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Fla. FF’s lawsuit moves forward after judge rules on cancer benefit law wording

William Hammond continues fighting for the full benefits package including a $25,000 lump sum


Pasco County Fire Rescue

By Barbara Behrendt
Tampa Bay Times

NEW PORT RICHEY, Fla. — A lawsuit filed by a 20-plus-year Pasco County firefighter is still active after a judge recently ruled against the county, which had argued that a 2019 law guaranteeing certain benefits to firefighters who get cancer was too vague.

Supported by the Pasco County Professional Firefighters Local 4420, William Hammond has been fighting for the full benefits package including a $25,000 lump sum promised to firefighters with a cancer diagnosis. Pasco County challenged the benefit package law that promises to cover all treatment costs, enhanced disability or death benefits and the lump-sum payment by arguing it is “constitutionally vague.”

Hammond was diagnosed with basal cell carcinoma on his face and head in June 2020, according to the lawsuit filed by Hammond and the union against Pasco County in January. When he sought reimbursement for the cost of treatment and the lump-sum payment described in the law, county officials denied the claim.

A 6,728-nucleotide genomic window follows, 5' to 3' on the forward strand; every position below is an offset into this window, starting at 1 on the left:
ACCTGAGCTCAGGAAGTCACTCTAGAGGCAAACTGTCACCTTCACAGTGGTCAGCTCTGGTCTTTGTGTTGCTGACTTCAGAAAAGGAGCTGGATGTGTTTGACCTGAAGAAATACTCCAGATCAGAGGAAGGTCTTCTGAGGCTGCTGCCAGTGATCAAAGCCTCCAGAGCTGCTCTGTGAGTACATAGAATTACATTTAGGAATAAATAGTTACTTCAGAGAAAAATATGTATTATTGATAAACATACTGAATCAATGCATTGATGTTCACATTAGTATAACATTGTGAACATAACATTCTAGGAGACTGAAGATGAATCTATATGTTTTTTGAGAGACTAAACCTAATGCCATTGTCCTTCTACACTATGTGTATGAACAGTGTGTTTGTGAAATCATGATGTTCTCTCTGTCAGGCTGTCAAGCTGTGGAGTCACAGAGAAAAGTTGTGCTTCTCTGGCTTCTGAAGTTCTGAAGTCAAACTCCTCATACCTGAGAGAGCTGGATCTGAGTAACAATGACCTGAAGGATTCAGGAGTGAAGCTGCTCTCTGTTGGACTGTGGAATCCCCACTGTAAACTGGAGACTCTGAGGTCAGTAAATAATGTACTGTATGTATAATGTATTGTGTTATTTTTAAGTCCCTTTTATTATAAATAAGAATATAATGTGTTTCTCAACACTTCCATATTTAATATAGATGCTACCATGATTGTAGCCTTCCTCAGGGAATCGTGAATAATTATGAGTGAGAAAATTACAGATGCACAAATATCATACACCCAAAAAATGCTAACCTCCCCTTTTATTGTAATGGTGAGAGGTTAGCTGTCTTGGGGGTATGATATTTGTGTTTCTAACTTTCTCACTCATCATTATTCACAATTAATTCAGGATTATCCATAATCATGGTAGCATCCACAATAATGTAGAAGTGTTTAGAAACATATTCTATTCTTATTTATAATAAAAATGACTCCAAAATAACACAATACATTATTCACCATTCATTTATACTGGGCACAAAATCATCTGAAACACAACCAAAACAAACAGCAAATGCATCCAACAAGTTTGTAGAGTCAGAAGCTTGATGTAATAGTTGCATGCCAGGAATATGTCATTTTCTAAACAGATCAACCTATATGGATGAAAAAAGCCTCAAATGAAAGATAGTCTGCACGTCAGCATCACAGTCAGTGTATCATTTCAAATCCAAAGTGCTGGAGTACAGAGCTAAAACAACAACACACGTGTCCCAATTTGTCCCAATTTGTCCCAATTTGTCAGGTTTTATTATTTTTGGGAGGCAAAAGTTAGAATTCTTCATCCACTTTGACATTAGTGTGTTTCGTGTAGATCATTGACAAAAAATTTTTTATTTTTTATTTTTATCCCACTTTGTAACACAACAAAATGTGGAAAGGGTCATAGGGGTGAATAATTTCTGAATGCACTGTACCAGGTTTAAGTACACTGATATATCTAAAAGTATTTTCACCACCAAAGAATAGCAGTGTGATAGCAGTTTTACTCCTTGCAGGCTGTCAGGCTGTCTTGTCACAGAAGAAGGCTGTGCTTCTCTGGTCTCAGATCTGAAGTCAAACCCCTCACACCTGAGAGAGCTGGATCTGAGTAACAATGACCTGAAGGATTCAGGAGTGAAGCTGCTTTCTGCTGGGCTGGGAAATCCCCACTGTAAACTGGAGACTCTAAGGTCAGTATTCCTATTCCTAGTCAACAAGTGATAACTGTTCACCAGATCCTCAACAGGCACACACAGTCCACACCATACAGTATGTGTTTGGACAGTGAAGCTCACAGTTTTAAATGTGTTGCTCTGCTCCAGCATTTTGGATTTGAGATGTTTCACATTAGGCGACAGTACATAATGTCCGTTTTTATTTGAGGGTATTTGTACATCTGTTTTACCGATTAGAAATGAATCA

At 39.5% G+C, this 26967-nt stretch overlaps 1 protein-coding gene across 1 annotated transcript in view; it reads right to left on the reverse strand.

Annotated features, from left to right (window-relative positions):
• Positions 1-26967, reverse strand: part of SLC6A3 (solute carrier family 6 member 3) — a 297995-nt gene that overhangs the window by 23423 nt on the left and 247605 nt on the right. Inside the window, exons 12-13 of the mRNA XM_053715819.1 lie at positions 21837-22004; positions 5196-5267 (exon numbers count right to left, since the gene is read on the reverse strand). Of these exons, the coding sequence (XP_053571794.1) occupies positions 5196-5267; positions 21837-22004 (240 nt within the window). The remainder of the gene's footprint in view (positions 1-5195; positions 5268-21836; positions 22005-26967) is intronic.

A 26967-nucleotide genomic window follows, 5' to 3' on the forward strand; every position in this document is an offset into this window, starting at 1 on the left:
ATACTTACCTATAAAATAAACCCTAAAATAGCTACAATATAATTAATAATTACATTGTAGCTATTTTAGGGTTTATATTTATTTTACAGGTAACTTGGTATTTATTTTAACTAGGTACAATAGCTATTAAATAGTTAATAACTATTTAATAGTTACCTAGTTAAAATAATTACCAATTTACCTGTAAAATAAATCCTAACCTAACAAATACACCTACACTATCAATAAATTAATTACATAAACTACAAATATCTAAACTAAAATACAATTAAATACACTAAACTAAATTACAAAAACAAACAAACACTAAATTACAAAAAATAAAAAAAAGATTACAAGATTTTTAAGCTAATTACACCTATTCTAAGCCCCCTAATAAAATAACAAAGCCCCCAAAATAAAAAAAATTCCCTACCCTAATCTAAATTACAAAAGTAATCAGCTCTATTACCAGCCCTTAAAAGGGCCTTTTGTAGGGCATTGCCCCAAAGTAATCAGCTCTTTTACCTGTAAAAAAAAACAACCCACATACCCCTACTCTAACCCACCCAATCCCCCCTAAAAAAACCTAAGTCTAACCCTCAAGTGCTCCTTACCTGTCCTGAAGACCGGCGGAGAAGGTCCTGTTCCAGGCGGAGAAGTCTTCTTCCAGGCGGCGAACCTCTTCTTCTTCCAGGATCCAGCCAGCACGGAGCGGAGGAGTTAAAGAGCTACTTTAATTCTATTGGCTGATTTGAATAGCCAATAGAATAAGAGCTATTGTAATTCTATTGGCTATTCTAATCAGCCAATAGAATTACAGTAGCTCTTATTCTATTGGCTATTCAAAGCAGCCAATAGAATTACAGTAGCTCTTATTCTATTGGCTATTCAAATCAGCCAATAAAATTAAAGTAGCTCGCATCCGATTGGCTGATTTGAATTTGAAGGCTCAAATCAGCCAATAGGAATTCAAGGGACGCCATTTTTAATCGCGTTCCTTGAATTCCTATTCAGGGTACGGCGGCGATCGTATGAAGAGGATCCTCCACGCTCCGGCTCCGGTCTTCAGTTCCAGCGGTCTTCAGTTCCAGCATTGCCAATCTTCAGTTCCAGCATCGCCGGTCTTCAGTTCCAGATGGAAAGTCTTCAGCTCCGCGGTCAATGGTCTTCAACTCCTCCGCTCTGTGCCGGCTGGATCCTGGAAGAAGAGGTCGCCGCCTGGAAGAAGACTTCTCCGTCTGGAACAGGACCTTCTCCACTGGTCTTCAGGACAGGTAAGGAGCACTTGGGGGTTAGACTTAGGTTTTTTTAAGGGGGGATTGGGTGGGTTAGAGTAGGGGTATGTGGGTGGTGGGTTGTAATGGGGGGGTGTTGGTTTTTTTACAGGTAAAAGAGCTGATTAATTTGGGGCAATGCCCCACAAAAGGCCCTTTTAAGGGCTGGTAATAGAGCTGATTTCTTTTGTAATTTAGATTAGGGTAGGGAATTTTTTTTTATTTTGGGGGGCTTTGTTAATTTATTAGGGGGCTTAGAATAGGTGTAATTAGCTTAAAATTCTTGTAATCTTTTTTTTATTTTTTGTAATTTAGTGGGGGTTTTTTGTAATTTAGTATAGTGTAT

They first told him that he hadn’t signed a form saying he didn’t use tobacco, even though the form was not required, and he did not use tobacco. Later they told him that the county’s insurance carrier, Aflac, refused the claim, according to the lawsuit.

In March, Pasco County filed its response. In describing the law as overly vague, the county said it fails to define the term “invasive skin cancer,” one of the types of cancer specified. The action mobilized local firefighters who came out in force to a June Pasco County Commission meeting where they urged the county commissioners to do right by their co-workers and approve the claim.

One union member told commissioners that their challenge was “not only an attack on every firefighter in Pasco County. It’s an attack on every firefighter in Florida” warning them of long-term political implications.

County commissioners were divided on the issue and after a brief public discussion at that meeting which centered on whether they should talk openly about the case when Florida allowed discussion of pending litigation in private, commissioners met privately with county staff. Several weeks later they met as the full commission with their legal team behind closed doors to discuss strategy.

Circuit Court Judge Kimberly Sharpe Byrd ruled in September that the cancer benefit law is not unconstitutional and denied the county’s motion to dismiss the complaint. Since then, Sharpe Byrd has given Pasco county additional time to respond to Hammond’s arguments.

Last month, the Pasco County Commission approved a request to increase the amount of funding to fight the case by $50,000 to be paid to Gray Robinson P.A. for a cumulative total not to exceed $85,000.


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